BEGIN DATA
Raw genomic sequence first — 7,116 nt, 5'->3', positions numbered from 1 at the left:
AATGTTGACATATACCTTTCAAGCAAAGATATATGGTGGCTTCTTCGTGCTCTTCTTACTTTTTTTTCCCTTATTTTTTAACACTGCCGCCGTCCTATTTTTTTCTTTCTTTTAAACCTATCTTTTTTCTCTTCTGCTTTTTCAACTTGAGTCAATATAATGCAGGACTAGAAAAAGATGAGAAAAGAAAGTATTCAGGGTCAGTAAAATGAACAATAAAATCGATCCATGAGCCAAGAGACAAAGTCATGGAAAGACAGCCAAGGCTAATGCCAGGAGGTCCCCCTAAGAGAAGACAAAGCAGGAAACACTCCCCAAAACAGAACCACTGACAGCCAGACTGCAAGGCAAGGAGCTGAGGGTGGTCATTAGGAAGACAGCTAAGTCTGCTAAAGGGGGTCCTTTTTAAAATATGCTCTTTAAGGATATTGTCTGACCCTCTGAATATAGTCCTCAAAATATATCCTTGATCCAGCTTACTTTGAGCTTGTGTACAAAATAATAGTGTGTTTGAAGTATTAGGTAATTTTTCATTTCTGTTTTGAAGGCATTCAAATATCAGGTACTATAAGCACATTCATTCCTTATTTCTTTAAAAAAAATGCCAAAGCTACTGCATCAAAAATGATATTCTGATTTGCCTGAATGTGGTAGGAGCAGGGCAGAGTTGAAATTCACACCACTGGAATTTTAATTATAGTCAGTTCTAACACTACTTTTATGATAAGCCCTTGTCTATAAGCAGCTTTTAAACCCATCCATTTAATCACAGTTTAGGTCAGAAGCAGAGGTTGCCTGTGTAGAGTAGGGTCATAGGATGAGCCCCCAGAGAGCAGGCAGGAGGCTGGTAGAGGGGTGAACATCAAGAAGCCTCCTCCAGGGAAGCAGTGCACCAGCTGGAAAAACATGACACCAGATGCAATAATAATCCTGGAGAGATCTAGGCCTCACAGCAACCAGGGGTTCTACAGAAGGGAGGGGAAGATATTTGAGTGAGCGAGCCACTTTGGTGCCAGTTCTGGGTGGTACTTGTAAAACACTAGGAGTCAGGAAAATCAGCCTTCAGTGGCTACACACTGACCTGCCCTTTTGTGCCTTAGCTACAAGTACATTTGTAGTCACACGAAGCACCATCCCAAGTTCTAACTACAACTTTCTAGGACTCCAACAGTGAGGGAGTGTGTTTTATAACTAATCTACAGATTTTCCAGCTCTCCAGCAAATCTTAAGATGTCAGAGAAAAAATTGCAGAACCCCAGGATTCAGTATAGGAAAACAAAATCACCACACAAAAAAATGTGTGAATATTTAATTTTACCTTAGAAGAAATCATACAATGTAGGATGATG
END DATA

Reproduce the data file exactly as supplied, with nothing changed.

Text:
Raw genomic sequence first — 7,116 nt, 5'->3', positions numbered from 1 at the left:
AATGTTGACATATACCTTTCAAGCAAAGATATATGGTGGCTTCTTCGTGCTCTTCTTACTTTTTTTTCCCTTATTTTTTAACACTGCCGCCGTCCTATTTTTTTCTTTCTTTTAAACCTATCTTTTTTCTCTTCTGCTTTTTCAACTTGAGTCAATATAATGCAGGACTAGAAAAAGATGAGAAAAGAAAGTATTCAGGGTCAGTAAAATGAACAATAAAATCGATCCATGAGCCAAGAGACAAAGTCATGGAAAGACAGCCAAGGCTAATGCCAGGAGGTCCCCCTAAGAGAAGACAAAGCAGGAAACACTCCCCAAAACAGAACCACTGACAGCCAGACTGCAAGGCAAGGAGCTGAGGGTGGTCATTAGGAAGACAGCTAAGTCTGCTAAAGGGGGTCCTTTTTAAAATATGCTCTTTAAGGATATTGTCTGACCCTCTGAATATAGTCCTCAAAATATATCCTTGATCCAGCTTACTTTGAGCTTGTGTACAAAATAATAGTGTGTTTGAAGTATTAGGTAATTTTTCATTTCTGTTTTGAAGGCATTCAAATATCAGGTACTATAAGCACATTCATTCCTTATTTCTTTAAAAAAAATGCCAAAGCTACTGCATCAAAAATGATATTCTGATTTGCCTGAATGTGGTAGGAGCAGGGCAGAGTTGAAATTCACACCACTGGAATTTTAATTATAGTCAGTTCTAACACTACTTTTATGATAAGCCCTTGTCTATAAGCAGCTTTTAAACCCATCCATTTAATCACAGTTTAGGTCAGAAGCAGAGGTTGCCTGTGTAGAGTAGGGTCATAGGATGAGCCCCCAGAGAGCAGGCAGGAGGCTGGTAGAGGGGTGAACATCAAGAAGCCTCCTCCAGGGAAGCAGTGCACCAGCTGGAAAAACATGACACCAGATGCAATAATAATCCTGGAGAGATCTAGGCCTCACAGCAACCAGGGGTTCTACAGAAGGGAGGGGAAGATATTTGAGTGAGCGAGCCACTTTGGTGCCAGTTCTGGGTGGTACTTGTAAAACACTAGGAGTCAGGAAAATCAGCCTTCAGTGGCTACACACTGACCTGCCCTTTTGTGCCTTAGCTACAAGTACATTTGTAGTCACACGAAGCACCATCCCAAGTTCTAACTACAACTTTCTAGGACTCCAACAGTGAGGGAGTGTGTTTTATAACTAATCTACAGATTTTCCAGCTCTCCAGCAAATCTTAAGATGTCAGAGAAAAAATTGCAGAACCCCAGGATTCAGTATAGGAAAACAAAATCACCACACAAAAAAATGTGTGAATATTTAATTTTACCTTAGAAGAAATCATACAATGTAGGATGATG